Corporate Governance & Corporate Social Responsiblity - Research Paper Example

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Introduction Definitions of corporate governance normally fall in two distinctive categories. The first category is concerned with corporate behavior patterns in particular aspects, such as performance, growth, efficiency, and monetary structure in addition to how the organization addresses the concerns, and needs of its shareholders and other stakeholders (Claessens, 2006, p5)…
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Corporate Governance & Corporate Social Responsiblity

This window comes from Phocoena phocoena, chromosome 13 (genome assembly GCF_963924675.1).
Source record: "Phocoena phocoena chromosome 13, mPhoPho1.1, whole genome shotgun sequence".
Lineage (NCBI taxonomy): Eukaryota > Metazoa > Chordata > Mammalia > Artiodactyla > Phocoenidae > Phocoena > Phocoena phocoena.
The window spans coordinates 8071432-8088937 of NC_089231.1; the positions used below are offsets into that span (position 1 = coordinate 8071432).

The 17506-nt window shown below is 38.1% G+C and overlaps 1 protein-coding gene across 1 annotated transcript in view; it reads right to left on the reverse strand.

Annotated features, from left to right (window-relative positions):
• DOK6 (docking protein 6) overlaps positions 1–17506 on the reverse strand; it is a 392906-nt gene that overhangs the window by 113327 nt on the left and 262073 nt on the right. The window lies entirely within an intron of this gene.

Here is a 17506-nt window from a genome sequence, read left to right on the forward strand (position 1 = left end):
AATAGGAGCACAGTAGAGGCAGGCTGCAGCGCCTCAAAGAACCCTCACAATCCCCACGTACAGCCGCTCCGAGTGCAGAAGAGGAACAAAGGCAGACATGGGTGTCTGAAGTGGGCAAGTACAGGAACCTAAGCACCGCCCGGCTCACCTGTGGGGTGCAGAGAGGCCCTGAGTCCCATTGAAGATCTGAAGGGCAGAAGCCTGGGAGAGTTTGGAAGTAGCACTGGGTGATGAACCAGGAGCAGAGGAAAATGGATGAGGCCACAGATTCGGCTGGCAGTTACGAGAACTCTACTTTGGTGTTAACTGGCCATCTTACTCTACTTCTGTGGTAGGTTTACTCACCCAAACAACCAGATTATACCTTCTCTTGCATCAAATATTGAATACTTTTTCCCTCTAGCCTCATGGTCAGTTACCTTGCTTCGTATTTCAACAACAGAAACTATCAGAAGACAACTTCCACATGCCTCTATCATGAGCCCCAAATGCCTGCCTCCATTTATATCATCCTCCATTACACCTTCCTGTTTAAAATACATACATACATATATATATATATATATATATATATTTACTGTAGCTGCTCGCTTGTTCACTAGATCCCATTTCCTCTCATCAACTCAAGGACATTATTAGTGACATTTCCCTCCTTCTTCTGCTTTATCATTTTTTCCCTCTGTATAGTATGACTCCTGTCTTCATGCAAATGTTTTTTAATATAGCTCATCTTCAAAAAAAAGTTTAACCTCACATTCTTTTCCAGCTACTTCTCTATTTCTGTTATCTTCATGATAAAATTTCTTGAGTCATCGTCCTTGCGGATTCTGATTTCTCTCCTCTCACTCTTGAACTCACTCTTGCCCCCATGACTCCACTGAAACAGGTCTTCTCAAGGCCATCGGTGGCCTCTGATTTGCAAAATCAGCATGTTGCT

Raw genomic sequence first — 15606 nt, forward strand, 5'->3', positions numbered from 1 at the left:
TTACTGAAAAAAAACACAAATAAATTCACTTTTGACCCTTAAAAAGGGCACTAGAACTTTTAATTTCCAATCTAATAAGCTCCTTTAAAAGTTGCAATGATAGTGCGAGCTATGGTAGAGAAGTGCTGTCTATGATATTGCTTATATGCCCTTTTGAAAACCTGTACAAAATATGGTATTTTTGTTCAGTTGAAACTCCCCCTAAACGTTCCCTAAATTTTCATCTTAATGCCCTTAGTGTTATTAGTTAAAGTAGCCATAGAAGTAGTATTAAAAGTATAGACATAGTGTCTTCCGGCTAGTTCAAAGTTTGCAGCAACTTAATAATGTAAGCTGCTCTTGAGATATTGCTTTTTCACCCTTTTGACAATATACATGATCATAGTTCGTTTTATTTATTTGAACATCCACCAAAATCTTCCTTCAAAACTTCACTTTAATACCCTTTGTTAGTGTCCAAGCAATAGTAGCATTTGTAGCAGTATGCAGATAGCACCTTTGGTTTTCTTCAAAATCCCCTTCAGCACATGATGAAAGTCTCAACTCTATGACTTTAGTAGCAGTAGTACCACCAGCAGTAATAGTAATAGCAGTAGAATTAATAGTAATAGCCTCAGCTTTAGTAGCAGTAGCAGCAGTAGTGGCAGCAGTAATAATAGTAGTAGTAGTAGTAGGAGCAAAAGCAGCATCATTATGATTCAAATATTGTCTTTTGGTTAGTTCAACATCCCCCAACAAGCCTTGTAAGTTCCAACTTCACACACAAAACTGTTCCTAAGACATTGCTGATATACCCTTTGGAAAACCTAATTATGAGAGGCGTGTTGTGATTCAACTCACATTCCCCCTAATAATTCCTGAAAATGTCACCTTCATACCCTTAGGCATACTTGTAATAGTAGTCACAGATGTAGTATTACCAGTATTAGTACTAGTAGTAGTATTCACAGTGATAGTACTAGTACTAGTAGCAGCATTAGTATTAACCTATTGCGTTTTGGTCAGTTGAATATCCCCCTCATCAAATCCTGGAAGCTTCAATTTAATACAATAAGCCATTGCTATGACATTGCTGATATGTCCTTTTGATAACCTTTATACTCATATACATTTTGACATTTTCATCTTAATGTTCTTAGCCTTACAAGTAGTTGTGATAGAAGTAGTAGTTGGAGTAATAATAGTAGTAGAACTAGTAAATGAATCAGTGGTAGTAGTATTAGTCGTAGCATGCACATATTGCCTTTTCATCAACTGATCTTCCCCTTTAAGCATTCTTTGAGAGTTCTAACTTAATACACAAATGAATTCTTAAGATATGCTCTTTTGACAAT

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Download file to see previous pages The increasing incidents of scandals in financial organizations has facilitated the need for corporate to play a more active role in promoting good corporate governance and behavior. This paper investigates the roles that banks and institutional investors can play in promoting good corporate governance and behavior in Asian economies. Asian financial institutions, banks and institutional investors play important economic roles in the region. However, just like in other regions across the world have indicated, poor governance of the institutions do not only cause a decline in profitability, but also could destabilize monetary system if the problem becomes widespread (OECD, 2003, p13). Therefore, it is important for the financial institutions to ensure implementation and enforcement of sound corporate governance behavior. Before investigating the role that financial institutions in Asia can play in promoting good corporate governance behavior, it is important to examine the normative framework in these organizations in the region. Alayannis, et al (2003) noted that families own majority of businesses and organizations in Asia and hence relations with stakeholders is mostly informal. In addition, the region has a wide economic and legal diversity but countries such as China, India, Malaysia, Pakistan and Hong Kong have similar legal structures governing business operations. According to Johnson and Mitton (2003, p51) over 65% of all listed companies in Asia are private and are managed and run by families. The companies have been in existence for several decades and their success is almost fully attributed to the collective efforts of their owners. These business owners have a tendency of forming extensive interconnected networks of subsidiaries and sister companies, which include partially owned and publicly listed companies. Allen and Douglas (2000) argued that investing in the subsidiaries enables investors to put their investments under their chosen management team. In addition investing in the subsidiaries gives the investors an opportunity to put their money in potentially profitable ventures. However, this mode of investment leads to unfair treatment of investors who do not belong to the family that owns the enterprise. Due to the nature of the business proprietorship, the organizations have strong informal relationships between the stakeholders, who are mainly family members or close friends. In China, the state maintains a strong grip on the ownership of financial organizations and some elements of socialist laws are common especially on the firms’ relations with stakeholders (Klapper and Love 2002). To promote good corporate governance behavior in China, Hong Kong and other Asian countries with similar business and legal framework, banks and other institutional investors should enforce credible laws and regulations. Similarly, judicial systems should enhance their expertise and increase capability to arbitrate conflicts pertaining to corporate governance with fairness and efficiency (Holder, et al 2009). Senior management and board of directors of banks and institutions should play a more proactive role in promoting good corporate governance and behavior in Asian countries. In particular, Gregory (2002, p49) argues that “ ...Download file to see next pagesRead More
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